FORT RUCKER, Ala. -- The Army continues to support Soldiers' mental and physical health by providing the Master Resiliency Training Course, part of Comprehensive Soldier Fitness.

The course was enacted to enhance a Soldier's mind, mental thinking and ability to cope with daily stressors.

Master Resilience Training was developed in collaboration with the University of Pennsylvania and encompasses the five dimensions of strength: physical, emotional, social, Family and spiritual.

Army Chief of Staff Gen. George Casey said the goal is to have one master resilience trainer per battalion by the end of this year.

The master resiliency trainers at Fort Rucker are graduates from the 10-day Army Master Resilience Training Course and have specialized training in teaching and applying the program.

Trainers are responsible for teaching four modules: resilience, building mental toughness, building character strength and building strong relationships.

"The MRT began in February 2010 for all Soldiers, Department of the Army civilians, contractors and dependents of Soldiers to cope with the unforeseen stresses we all face," said CW3 Rodney Brown, 1st Battalion, 145th Aviation Regiment senior instructor and training developer.

Brown takes advantage of his teaching time with Soldiers to allow them to share their challenges and adversities dealing with combat, Family and mental health.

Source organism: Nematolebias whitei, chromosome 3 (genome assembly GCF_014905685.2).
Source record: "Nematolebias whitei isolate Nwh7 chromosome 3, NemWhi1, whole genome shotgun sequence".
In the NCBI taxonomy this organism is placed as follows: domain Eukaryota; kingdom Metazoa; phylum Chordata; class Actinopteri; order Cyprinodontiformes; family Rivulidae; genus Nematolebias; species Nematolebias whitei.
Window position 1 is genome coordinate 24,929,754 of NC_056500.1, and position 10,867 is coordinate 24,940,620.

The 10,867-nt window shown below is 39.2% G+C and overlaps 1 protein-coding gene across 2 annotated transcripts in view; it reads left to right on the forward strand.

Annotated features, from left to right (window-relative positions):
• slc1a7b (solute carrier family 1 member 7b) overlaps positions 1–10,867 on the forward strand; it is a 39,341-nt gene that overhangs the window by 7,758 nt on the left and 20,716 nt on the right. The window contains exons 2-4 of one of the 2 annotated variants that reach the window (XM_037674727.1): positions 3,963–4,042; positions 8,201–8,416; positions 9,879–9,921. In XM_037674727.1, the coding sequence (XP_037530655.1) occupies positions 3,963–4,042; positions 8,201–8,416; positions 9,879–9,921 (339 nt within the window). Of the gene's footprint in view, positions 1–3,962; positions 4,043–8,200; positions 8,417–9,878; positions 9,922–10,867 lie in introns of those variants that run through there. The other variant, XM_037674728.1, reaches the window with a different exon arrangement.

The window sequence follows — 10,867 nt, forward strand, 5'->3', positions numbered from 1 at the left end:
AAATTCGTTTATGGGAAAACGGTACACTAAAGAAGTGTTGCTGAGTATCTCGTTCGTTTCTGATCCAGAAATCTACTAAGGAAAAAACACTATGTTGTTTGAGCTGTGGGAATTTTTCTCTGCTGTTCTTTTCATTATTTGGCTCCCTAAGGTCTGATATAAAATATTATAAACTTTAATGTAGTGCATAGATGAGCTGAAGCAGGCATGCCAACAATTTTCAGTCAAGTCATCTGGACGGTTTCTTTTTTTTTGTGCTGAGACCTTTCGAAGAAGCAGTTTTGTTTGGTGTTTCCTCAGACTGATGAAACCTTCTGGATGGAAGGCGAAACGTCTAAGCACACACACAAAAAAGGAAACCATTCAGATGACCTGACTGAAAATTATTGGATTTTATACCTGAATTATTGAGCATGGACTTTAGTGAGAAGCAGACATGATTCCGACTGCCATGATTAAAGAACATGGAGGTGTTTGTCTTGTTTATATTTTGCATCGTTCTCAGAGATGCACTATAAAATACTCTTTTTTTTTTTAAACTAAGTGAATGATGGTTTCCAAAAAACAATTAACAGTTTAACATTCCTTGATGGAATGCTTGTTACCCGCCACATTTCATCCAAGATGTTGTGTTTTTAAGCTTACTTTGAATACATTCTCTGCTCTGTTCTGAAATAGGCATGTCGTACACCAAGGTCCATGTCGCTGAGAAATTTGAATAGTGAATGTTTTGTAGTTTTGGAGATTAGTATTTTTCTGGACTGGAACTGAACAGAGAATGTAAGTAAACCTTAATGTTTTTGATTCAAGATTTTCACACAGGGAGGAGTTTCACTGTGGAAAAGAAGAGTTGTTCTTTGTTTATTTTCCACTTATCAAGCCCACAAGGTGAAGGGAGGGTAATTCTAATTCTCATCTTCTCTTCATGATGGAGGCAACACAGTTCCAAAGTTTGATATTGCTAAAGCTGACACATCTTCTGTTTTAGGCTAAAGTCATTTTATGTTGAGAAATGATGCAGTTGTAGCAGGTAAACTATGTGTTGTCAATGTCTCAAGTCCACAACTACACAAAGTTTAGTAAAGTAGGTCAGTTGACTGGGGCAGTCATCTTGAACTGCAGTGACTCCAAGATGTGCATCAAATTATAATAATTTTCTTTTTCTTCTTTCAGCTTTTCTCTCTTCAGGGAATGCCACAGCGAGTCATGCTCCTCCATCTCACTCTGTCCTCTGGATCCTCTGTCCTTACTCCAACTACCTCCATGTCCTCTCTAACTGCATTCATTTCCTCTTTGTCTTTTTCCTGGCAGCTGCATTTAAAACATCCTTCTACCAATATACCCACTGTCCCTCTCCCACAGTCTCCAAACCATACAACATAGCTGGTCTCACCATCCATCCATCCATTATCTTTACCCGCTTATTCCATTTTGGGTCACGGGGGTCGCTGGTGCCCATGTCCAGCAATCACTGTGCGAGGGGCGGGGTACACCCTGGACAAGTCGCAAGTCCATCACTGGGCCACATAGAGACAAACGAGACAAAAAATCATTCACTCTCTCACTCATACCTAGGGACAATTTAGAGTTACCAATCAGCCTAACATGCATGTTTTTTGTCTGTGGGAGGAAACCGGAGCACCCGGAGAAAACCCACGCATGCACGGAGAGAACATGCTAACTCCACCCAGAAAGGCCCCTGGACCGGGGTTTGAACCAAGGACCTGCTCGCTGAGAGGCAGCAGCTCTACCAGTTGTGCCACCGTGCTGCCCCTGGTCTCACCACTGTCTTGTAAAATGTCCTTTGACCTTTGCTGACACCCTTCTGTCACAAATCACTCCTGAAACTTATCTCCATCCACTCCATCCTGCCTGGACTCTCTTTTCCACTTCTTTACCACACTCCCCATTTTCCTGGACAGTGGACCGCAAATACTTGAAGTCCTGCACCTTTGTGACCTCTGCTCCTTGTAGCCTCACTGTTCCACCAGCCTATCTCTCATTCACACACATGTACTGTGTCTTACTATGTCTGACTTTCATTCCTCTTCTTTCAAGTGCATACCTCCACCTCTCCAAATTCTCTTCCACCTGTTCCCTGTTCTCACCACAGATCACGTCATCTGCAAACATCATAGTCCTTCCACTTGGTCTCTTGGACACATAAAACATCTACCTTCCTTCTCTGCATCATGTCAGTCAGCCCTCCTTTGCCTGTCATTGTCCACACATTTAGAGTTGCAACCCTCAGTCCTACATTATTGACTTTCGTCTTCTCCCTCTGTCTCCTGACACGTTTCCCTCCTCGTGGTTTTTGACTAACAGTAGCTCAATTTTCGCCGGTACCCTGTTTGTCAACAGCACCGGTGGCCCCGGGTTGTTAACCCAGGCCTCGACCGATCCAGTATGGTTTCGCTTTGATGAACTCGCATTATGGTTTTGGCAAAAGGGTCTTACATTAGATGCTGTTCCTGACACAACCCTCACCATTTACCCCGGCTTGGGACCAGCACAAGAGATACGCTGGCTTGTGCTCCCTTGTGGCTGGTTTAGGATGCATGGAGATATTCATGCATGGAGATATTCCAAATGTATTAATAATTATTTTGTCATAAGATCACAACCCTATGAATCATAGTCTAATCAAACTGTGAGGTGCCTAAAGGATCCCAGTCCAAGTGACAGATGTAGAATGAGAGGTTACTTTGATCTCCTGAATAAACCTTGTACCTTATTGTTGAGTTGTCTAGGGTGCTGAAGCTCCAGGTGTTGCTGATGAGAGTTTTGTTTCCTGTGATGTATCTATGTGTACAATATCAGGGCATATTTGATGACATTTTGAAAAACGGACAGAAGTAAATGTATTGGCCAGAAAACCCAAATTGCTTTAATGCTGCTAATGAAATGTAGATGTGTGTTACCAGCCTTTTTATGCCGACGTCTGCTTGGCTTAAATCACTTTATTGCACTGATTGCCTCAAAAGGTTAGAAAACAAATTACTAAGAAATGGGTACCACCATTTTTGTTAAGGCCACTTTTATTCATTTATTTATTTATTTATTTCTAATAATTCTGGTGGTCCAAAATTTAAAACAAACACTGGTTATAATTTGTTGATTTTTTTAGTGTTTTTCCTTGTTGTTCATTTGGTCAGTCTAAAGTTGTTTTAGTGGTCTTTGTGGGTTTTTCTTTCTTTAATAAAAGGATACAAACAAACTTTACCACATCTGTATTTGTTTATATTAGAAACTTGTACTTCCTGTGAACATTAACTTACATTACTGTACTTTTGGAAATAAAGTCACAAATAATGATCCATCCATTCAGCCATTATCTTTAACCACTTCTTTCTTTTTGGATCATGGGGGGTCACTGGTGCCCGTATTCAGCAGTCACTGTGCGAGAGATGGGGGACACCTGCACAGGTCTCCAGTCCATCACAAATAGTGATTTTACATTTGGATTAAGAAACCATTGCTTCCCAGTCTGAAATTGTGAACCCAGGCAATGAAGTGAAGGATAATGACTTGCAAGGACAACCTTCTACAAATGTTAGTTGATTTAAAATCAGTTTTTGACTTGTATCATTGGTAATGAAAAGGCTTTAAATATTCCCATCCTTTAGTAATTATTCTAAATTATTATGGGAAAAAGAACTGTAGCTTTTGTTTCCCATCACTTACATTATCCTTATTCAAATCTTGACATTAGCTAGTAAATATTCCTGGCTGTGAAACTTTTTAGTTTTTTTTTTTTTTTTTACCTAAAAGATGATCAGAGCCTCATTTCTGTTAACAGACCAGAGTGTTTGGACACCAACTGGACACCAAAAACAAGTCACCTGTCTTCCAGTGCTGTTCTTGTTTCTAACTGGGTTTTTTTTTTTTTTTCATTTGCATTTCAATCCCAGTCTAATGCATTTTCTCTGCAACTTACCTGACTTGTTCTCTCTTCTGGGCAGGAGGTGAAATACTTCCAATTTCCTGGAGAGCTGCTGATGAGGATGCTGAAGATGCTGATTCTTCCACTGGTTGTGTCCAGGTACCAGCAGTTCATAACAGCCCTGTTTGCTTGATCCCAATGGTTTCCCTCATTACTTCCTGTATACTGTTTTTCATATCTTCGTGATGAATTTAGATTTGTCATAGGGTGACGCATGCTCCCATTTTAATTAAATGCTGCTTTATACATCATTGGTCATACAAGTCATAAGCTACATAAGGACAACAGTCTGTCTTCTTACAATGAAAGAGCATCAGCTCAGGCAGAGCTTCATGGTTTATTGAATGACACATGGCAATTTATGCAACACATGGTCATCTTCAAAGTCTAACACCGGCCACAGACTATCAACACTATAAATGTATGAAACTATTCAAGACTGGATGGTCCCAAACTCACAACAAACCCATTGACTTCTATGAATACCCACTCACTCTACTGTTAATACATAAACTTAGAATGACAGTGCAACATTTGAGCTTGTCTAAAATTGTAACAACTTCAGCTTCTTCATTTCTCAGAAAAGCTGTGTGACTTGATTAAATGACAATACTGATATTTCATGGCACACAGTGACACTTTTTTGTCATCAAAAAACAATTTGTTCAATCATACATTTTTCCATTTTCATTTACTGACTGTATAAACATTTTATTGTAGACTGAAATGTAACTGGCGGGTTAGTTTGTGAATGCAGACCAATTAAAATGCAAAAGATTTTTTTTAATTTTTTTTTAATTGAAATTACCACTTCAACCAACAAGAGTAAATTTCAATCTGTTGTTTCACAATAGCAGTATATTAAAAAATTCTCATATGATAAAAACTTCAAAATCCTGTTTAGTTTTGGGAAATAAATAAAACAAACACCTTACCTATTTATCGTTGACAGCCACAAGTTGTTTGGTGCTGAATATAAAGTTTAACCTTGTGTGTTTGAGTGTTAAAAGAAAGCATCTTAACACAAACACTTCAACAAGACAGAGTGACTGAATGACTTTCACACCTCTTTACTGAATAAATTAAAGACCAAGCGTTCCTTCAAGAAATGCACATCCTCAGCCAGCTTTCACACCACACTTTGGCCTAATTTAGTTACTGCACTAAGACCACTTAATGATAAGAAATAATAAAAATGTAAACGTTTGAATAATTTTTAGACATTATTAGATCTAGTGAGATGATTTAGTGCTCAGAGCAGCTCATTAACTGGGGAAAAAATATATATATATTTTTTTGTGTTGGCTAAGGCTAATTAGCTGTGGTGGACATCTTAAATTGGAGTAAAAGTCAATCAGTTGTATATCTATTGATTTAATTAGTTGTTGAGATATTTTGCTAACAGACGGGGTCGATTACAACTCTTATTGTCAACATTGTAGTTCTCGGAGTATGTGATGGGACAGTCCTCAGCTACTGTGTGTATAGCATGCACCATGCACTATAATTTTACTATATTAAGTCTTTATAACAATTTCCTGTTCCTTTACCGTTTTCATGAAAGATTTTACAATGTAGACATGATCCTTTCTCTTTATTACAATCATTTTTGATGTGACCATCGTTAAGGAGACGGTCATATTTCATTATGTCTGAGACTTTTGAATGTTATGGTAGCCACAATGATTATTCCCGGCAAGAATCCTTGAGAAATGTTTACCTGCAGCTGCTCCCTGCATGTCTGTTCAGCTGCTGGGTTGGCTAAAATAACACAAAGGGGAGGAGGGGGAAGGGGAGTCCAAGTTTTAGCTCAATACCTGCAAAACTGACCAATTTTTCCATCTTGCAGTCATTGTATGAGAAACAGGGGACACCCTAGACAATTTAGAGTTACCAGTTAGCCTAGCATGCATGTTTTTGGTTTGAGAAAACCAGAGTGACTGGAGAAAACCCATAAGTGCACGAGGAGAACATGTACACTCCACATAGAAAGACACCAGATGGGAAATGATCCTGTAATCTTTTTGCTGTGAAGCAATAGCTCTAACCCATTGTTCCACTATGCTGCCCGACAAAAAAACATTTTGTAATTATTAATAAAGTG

"I utilize my training to engage my students on a personal level - to see things that are obvious to me that others may not see," said Brown. "I try to give them the support they deserve to allow them to become a more effective, efficient, understanding and sympathetic Soldier."

Last August, the first Army MRT course was taught to a group of 150 senior noncommissioned officers in Philadelphia. Since then, more than 1,300 Soldiers have completed the training.

All Soldiers are required to complete 28.5 hours of MRT training and take the Global Assessment Tool, an online tool designed to tell them how they fare in the five areas of comprehensive fitness and how they can improve in any specific area.

In addition to the resiliency training for the mind, the Army also helps with the Soldiers' spirit.

As a chaplain with 19 years of service Chaplain (Lt. Col.) Mickey Jett, Fort Rucker deputy garrison chaplain, - who recently returned from Afghanistan - said his mission is to tend to the "Spiritual Core" of Soldiers and Family members. This spiritual core is what keeps people resilient.

The core of a person's life is their spirit and faith in life, and God is paramount to how well the spirit is equipped to deal with adversity, he explained.

"Resiliency is affected by the things we believe," Jett said. "These beliefs influence the way we think, and those thoughts influence our actions, both public and private."

Faith in God makes a more resilient Soldier because it shapes beliefs, actions and gives people hope for a better tomorrow, Jett said.

Next spring, Army leaders are scheduled to meet at Fort Hood to discuss the importance of offering resiliency training to not only Soldiers but to Army community members who can also benefit from the training.

Ultimately, the symposium will consider what models of resiliency campuses, virtual and physical, can be standardized to benefit the whole Army.

Page last updated Fri July 22nd, 2011 at 12:16